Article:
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Beer & Benevolence: Protecting our most precious ingredient

 
Tue, 04/22/2014 - 8:26am

Here at Dogfish head, we’re known for brewing with nontraditional ingredients like figs, pears, brown sugar and grapes. Since we opened in 1995, we’ve mined the entire culinary landscape to come up with our off-centered ales, but there’s one ingredient that anchors everything we do: water.

As much as brewers obsess about their hops, grains and yeast, we use more water than all three of those combined. For every barrel of beer we brew, we have to pull 4.5 barrels out of our well. The math is easy: no water = no beer. That’s why we try to do everything we can to protect this precious resource.

“Like a lot of other small, independent businesses, craft brewers take stewardship and sustainability very seriously,” says Mark Carter, Dogfish Head’s Beer & Benevolence guru. “Brewing is so water-intensive that it makes sense for us to focus a lot of our effort on water.”

Here are a few ways we make the most of our most precious resource:

  • IRRIGATION: For starters, we don’t just let our wastewater go down the drain. It’s all recaptured and sent to local farms. At the farms, the water is used in spray irrigation, where it soaks into the soil and recharges groundwater.
  • RAIN BARRELS: Instead of trashing the dozens and dozens of giant plastic ingredient barrels we go through, we donate them to organizations like the Center for the Inland Bays and the Delaware Department of Natural Resources to make rain barrels. A house that sees an inch of rain in 24 hours can produce more than 700 gallons of runoff, and rain barrels help collect and store that water. It can be used to water lawns, wash cars and clean gardening tools. Meanwhile, water bills are lowered and streams and rivers are protected from litter, fertilizer, pet waste and motor oil.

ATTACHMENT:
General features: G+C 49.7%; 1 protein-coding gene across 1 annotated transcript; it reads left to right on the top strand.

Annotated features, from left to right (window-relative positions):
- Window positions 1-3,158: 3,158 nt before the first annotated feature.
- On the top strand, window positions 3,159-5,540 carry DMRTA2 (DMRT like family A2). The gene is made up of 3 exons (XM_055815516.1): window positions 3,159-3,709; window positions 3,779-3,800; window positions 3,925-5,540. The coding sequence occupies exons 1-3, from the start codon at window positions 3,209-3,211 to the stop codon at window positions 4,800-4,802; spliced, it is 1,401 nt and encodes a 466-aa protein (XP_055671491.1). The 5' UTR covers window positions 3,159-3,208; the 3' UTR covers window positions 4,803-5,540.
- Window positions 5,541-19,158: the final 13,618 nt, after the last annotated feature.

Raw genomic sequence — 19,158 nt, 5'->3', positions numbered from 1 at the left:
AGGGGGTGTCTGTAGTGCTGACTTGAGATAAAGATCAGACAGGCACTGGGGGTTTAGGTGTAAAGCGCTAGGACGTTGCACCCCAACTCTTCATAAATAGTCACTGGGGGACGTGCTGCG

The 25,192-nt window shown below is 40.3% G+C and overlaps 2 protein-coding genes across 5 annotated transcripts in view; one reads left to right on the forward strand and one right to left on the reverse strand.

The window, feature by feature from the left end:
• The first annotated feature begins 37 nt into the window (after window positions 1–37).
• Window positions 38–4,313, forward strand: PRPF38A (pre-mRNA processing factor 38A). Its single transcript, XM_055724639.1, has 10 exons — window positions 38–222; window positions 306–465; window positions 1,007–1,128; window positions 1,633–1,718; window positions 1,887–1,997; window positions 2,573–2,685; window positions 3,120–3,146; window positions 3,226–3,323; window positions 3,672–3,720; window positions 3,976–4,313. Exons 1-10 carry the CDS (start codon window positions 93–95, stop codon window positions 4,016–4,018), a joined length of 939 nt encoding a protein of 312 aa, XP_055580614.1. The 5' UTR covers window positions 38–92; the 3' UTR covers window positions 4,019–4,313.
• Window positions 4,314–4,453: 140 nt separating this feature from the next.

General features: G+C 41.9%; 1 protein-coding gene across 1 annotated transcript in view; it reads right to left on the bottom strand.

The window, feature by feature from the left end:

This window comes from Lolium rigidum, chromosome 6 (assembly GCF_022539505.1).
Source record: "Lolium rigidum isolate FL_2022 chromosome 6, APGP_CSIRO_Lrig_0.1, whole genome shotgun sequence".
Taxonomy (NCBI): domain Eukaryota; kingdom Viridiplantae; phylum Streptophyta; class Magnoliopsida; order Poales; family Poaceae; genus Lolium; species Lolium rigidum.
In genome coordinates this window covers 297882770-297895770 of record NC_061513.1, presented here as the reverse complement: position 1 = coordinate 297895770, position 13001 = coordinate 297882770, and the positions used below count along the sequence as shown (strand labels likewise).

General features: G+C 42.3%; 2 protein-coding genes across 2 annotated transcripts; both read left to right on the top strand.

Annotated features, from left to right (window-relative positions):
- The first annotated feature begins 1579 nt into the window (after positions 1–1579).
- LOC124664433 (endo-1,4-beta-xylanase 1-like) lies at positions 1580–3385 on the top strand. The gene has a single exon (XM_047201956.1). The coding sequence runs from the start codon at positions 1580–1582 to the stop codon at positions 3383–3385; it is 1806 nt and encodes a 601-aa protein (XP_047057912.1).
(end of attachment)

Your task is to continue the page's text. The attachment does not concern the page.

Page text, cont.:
• NATIVE PLANTS: On April 12, about two dozen Dogfish co-workers and their friends partnered with the Delaware chapter of The Nature Conservancy to plant 500 shortleaf pine trees at the nearby Ponders Tract. The Ponders tract was once used by a lumber company for loblolly pine timber production. Now, The Nature Conservancy is transforming the loblolly plantation into a native coastal forest of oak, hickory, tulip poplar, sassafras, red maple and other hardwoods. The native trees dramatically cut stormwater runoff, prevent evaporation, encourage soil stabilization and help clean water before it makes it to local streams and rivers.

Yup, these efforts make us feel good inside, but in a not-so-roundabout way, they should make you feel good inside, too. Remember: no water = no beer.

"Beer is 90 percent water, and we can't avoid a certain amount of waste," says Carter. "But instead of looking away and plowing forward, we're thoughtful about how we handle it and strive to become a ripple in the pond of re-use and education." 

So, let's raise a glass to Earth Day, and keep the spirit alive year-round!

barrelsThese drums, which originally held ingredients for our off-centered ales, will soon be used to capture rainwater.

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